Fibromyalgia is a disorder that is characterized by widespread, chronic pain of unspecific origin. Pain may be experienced in the muscles, tendons, ligaments and joints. Other areas of the body may be impacted in a manner consistent with tactile allodynia, which means sensitivity to what may otherwise be considered non-painful stimuli even when that area is not targeted. In other words, even the slightest pressure can cause pain to spread to other areas. While not life-threatening, fibromyalgia can be quite disabling, with pain varying in intensity and lasting anywhere from a few days to several months or even years.
Symptoms and Diagnosis
The American Academy of Rheumatology (ACR) has set some guidelines to help practitioners arrive at a diagnosis of fibromyalgia, which stipulate that there must be unexplained tenderness felt for at least three months in at least 11 of 18 identified tender points located along the sides, front and back of the body. However, many practitioners feel that these guidelines are too unyielding and may not address the symptoms of all candidates. In addition, fibromyalgia patients often experience pain of varying degree and duration that may not fall in line with these criteria.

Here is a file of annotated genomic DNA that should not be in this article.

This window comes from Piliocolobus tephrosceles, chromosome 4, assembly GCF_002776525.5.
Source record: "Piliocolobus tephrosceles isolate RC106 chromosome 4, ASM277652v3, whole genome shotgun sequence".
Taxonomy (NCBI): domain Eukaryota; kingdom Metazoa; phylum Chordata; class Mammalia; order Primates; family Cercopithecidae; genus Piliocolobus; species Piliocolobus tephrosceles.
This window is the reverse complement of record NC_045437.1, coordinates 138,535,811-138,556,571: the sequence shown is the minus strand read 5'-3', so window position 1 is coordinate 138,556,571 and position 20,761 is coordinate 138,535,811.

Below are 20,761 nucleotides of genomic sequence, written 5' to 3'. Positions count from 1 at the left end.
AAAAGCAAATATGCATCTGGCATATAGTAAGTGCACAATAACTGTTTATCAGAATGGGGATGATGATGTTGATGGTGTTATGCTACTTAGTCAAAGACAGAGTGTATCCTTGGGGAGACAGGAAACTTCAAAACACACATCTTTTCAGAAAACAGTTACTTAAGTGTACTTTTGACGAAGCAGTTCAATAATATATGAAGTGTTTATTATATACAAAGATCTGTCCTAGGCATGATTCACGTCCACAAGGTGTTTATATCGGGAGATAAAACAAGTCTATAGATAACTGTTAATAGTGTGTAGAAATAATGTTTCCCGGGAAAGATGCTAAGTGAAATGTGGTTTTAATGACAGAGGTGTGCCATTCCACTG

Causes of Fibromyalgia
Fibromyalgia is still a poorly understood disorder. However, researchers have made progress in recent years in identifying some potential causes. The most current thinking involves central sensitization, which equates to a reduced threshold of pain due to an increase in neurotransmission in the brain that triggers pain signals. Researchers believe that this impairment of the central nervous system may be caused by inflammatory cytokines, which promote inducible nitric oxide synthase (INOS) in muscles. Elevated INOS levels produce several reactions, such as:
Recommended Supplements in the Treatment of Fibromyalgia
Since oxidative stress is associated with
fibromyalgia, it may be helpful to supplement with antioxidants to help
counteract free radical damage from elevated levels of oxidants, such as
peroxynitrite. Recommended antioxidants include omega-3, vitamin C,
vitamin E and selenium.
The active form of pyridoxine can help to
increase the activity of adenosine triphosphate (ATP), the molecule
responsible for delivering and storing energy in cells. Studies have
shown that fibromyalgia patients are often deficient in ATP.
This nutrient is necessary for energy
production and transport from ATP to muscles. Some studies have shown
that magnesium supplementation is helpful in reducing symptoms of
SAMe is a compound naturally produced by the body. One of its main actions is regulate the production and metabolism of neurotransmitters such as serotonin, norepinephrine, and dopamine. Studies have shown that supplementation with SAMe has helped fibromyalgia patients, who report a decrease in pain and muscle strength, as well improved mood and quality of sleep.
Herbs Used in the Treatment of Fibromyalgia
Cayenne pepper contains capsaicin which, when prepared in a cream and applied topically, can help to reduce local pain. Of particular note is that this agent appears to block the activity of substance P.
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Written by Karyn Siegel-Maier 2008
Prepared for Ardis Health